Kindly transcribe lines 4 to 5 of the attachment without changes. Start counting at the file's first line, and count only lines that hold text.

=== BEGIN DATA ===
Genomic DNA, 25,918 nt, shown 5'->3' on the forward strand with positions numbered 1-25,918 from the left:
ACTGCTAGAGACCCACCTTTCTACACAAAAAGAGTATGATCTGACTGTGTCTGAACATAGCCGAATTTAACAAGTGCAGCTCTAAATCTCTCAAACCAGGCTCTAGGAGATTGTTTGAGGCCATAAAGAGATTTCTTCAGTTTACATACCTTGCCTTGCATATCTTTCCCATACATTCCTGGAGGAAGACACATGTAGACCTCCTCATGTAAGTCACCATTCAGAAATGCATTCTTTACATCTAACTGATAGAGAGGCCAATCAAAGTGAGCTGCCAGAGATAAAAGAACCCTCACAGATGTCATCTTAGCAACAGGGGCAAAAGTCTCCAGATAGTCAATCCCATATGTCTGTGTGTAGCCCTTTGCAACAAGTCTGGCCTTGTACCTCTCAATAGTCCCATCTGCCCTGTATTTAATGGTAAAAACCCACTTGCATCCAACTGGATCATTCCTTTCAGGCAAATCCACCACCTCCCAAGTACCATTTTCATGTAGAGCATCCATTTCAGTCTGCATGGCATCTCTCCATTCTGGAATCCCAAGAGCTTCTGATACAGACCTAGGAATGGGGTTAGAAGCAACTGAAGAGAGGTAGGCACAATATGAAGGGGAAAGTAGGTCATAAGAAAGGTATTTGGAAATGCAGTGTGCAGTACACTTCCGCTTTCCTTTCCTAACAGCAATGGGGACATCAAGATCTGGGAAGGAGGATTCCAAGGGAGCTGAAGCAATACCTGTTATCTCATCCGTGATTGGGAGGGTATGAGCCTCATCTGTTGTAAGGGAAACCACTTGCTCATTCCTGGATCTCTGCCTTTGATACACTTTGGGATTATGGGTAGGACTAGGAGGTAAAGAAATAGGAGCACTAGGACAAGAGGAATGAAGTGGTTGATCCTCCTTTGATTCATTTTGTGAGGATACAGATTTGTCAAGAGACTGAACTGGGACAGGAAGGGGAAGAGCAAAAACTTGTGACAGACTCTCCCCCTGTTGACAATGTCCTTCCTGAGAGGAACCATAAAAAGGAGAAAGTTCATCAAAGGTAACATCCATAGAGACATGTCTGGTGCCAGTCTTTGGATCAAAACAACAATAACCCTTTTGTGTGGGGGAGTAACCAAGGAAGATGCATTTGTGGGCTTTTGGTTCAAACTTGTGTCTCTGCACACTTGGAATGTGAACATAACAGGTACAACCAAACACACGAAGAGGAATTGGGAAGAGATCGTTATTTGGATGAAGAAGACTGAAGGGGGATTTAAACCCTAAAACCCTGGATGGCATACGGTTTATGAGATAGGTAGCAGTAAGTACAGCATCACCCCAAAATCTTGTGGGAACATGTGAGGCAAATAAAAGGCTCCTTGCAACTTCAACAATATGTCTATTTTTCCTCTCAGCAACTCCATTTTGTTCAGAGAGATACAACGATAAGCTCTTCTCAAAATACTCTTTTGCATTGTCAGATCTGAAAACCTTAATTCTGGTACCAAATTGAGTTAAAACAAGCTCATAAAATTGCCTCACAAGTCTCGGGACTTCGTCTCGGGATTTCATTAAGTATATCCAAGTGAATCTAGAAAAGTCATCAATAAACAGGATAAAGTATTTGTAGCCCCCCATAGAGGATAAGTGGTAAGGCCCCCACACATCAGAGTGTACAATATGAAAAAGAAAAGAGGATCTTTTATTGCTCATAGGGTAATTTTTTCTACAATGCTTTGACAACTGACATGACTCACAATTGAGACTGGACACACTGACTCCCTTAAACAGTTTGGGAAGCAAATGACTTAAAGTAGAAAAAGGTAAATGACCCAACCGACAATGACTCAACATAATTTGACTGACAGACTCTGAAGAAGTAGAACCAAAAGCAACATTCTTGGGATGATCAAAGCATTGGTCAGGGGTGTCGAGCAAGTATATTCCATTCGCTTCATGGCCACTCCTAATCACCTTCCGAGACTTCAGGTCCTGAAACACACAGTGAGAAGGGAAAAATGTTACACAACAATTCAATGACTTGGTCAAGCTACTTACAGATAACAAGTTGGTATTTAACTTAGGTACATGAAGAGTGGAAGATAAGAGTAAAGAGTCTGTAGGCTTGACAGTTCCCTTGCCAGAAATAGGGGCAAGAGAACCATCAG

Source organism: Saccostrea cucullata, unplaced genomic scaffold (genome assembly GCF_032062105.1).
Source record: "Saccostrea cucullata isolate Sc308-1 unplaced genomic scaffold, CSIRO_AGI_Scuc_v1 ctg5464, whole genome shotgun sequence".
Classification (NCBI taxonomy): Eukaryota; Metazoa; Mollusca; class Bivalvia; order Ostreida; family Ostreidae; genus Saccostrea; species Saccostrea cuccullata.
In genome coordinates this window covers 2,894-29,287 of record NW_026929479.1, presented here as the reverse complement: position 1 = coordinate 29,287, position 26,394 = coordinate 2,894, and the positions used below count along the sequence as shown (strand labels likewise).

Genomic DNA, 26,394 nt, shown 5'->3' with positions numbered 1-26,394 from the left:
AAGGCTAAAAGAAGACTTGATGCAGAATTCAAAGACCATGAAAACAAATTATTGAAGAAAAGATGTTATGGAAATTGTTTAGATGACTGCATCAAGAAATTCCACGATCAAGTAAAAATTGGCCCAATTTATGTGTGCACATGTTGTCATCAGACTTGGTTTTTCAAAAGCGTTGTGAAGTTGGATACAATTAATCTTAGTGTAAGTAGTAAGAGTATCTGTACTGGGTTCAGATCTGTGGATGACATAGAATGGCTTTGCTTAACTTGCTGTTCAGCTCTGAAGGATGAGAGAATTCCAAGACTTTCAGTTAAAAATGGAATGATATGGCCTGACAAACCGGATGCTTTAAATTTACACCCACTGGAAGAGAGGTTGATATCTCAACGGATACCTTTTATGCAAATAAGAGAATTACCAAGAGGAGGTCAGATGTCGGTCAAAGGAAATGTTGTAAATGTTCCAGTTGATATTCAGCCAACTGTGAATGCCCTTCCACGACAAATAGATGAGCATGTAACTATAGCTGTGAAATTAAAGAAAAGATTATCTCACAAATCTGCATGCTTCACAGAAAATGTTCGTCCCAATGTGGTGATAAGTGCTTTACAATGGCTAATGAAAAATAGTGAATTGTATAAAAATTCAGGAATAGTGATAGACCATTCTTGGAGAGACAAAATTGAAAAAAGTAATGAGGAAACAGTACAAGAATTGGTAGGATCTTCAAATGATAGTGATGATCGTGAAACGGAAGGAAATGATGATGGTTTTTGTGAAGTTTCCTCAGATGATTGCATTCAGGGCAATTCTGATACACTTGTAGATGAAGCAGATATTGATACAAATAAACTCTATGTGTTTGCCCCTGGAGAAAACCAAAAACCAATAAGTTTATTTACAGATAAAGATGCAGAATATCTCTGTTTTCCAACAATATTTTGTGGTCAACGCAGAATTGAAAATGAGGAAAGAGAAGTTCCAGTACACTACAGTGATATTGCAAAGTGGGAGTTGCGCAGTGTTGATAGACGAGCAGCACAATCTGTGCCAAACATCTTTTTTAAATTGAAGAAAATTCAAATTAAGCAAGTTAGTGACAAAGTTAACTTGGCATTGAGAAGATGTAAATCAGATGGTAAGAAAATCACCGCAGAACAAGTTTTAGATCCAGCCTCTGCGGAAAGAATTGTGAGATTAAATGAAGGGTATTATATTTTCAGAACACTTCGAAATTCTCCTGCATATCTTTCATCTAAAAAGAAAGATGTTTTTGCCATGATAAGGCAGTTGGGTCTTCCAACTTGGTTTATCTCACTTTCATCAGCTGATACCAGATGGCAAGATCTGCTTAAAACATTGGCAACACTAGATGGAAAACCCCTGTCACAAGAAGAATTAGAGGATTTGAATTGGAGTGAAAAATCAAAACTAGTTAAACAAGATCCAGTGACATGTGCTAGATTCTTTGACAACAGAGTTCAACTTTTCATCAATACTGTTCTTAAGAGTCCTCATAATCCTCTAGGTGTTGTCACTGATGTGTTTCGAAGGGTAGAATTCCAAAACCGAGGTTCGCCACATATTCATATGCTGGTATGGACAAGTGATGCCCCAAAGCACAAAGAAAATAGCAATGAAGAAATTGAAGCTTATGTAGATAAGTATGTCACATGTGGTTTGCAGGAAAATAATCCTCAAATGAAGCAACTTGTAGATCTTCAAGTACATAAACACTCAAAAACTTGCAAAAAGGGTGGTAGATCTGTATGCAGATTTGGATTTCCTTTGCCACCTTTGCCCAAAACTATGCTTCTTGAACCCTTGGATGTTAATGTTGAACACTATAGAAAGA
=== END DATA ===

Source record: "Saccostrea cucullata isolate Sc308-1 unplaced genomic scaffold, CSIRO_AGI_Scuc_v1 ctg5464, whole genome shotgun sequence".
Classification (NCBI taxonomy): Eukaryota; Metazoa; Mollusca; class Bivalvia; order Ostreida; family Ostreidae; genus Saccostrea; species Saccostrea cuccullata.